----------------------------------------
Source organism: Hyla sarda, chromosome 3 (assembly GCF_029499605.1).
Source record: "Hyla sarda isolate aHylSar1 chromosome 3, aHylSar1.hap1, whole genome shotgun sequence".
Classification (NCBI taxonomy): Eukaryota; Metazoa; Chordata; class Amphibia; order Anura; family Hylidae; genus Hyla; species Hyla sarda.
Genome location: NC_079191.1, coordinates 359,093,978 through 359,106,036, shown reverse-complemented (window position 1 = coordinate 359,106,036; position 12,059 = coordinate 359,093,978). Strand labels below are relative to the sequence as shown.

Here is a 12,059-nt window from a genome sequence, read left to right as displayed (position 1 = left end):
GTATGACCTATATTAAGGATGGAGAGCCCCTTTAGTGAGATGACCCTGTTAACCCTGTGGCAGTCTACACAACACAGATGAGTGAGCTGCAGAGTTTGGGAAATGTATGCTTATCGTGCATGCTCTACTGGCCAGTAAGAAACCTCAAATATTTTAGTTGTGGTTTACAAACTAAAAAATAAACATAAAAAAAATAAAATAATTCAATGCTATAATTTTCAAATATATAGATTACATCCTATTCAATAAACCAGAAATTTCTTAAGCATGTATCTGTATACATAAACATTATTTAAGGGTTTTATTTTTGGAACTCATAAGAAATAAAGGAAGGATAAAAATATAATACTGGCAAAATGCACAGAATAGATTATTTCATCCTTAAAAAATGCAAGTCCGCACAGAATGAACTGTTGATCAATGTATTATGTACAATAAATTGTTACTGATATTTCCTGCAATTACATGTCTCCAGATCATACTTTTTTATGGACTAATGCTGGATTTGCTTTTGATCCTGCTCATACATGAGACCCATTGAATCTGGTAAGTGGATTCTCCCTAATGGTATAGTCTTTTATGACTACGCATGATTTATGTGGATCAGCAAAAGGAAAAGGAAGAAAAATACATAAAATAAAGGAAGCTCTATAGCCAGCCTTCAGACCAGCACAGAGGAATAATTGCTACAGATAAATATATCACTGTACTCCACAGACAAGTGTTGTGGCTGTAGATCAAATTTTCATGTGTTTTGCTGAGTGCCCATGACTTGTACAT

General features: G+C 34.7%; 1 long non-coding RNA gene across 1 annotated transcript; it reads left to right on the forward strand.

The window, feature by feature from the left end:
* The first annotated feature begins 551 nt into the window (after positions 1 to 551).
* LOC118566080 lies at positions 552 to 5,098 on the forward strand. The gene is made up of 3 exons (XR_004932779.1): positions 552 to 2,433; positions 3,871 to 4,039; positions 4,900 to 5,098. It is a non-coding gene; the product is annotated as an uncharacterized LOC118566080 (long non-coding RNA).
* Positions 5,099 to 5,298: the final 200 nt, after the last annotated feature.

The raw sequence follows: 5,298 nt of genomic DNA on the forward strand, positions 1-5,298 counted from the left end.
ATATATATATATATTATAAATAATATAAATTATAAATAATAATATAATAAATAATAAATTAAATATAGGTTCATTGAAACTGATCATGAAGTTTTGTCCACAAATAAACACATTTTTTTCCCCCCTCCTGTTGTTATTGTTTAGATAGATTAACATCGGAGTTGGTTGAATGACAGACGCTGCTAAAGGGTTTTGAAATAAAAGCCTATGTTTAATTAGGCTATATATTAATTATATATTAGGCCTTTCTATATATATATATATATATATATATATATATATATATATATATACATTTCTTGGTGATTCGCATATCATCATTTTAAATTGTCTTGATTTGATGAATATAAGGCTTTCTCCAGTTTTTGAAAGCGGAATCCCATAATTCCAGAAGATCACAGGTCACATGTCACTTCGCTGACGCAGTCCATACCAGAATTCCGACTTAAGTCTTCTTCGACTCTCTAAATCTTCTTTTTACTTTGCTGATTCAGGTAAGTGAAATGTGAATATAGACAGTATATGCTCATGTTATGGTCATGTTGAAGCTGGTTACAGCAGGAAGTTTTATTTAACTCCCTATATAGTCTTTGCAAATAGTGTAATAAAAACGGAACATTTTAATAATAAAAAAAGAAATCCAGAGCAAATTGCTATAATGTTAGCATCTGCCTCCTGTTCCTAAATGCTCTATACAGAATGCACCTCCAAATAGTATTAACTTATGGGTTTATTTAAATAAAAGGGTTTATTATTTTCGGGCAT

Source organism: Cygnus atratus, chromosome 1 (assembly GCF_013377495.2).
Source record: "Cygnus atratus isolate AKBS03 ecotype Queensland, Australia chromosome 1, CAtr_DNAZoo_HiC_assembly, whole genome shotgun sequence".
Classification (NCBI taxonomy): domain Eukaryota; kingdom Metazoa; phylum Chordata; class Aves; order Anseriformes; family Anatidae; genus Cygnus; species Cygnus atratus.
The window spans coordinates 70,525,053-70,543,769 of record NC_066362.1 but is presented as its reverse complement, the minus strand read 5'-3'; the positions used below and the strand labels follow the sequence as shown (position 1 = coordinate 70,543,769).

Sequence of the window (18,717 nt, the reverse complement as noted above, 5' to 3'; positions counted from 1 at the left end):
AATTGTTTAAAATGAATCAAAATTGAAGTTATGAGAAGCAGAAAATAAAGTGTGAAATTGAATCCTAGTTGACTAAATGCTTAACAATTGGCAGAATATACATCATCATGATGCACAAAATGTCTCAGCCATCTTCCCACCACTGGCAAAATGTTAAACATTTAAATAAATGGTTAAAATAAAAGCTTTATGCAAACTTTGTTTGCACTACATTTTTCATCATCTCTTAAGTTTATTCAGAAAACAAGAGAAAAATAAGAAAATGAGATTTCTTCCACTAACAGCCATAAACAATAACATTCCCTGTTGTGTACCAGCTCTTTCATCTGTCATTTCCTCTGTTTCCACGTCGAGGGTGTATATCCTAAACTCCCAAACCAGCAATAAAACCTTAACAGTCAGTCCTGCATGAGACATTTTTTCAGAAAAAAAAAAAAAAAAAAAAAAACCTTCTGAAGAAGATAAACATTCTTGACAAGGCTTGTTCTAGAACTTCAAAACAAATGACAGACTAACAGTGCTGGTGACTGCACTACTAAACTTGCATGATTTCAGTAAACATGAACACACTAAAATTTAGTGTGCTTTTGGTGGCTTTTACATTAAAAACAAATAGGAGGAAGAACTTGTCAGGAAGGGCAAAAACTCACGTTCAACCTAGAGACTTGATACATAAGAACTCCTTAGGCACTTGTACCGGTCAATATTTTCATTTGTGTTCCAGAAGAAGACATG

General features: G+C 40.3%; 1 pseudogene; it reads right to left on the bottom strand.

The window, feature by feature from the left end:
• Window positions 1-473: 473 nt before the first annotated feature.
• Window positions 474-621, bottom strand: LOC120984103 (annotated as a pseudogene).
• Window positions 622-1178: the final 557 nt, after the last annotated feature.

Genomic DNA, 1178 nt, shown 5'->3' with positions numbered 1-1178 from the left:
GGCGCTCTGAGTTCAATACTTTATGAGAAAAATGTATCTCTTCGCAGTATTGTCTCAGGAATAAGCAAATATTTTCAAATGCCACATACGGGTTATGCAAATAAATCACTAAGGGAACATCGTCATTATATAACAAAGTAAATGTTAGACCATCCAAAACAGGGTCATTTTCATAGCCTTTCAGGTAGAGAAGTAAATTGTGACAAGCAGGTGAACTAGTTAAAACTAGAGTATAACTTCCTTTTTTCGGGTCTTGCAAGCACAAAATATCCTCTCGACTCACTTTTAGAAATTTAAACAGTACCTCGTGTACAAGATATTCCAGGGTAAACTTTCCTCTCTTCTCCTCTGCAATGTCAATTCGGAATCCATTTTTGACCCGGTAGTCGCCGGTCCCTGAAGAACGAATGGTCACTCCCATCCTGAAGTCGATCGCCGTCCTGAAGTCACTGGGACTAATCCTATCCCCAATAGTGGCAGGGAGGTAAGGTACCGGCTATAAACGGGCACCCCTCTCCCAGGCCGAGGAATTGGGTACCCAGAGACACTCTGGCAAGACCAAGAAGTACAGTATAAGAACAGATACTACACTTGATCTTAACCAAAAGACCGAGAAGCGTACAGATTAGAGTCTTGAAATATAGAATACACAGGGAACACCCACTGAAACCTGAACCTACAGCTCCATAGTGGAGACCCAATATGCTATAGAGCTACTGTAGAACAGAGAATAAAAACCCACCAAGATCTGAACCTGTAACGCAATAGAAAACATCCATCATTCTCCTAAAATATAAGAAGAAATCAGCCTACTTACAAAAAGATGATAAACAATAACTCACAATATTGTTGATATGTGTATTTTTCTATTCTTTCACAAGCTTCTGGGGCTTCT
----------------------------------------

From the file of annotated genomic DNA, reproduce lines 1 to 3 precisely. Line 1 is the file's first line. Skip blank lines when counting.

Source organism: Hyla sarda, chromosome 3 (assembly GCF_029499605.1).
Source record: "Hyla sarda isolate aHylSar1 chromosome 3, aHylSar1.hap1, whole genome shotgun sequence".
Classification (NCBI taxonomy): Eukaryota; Metazoa; Chordata; class Amphibia; order Anura; family Hylidae; genus Hyla; species Hyla sarda.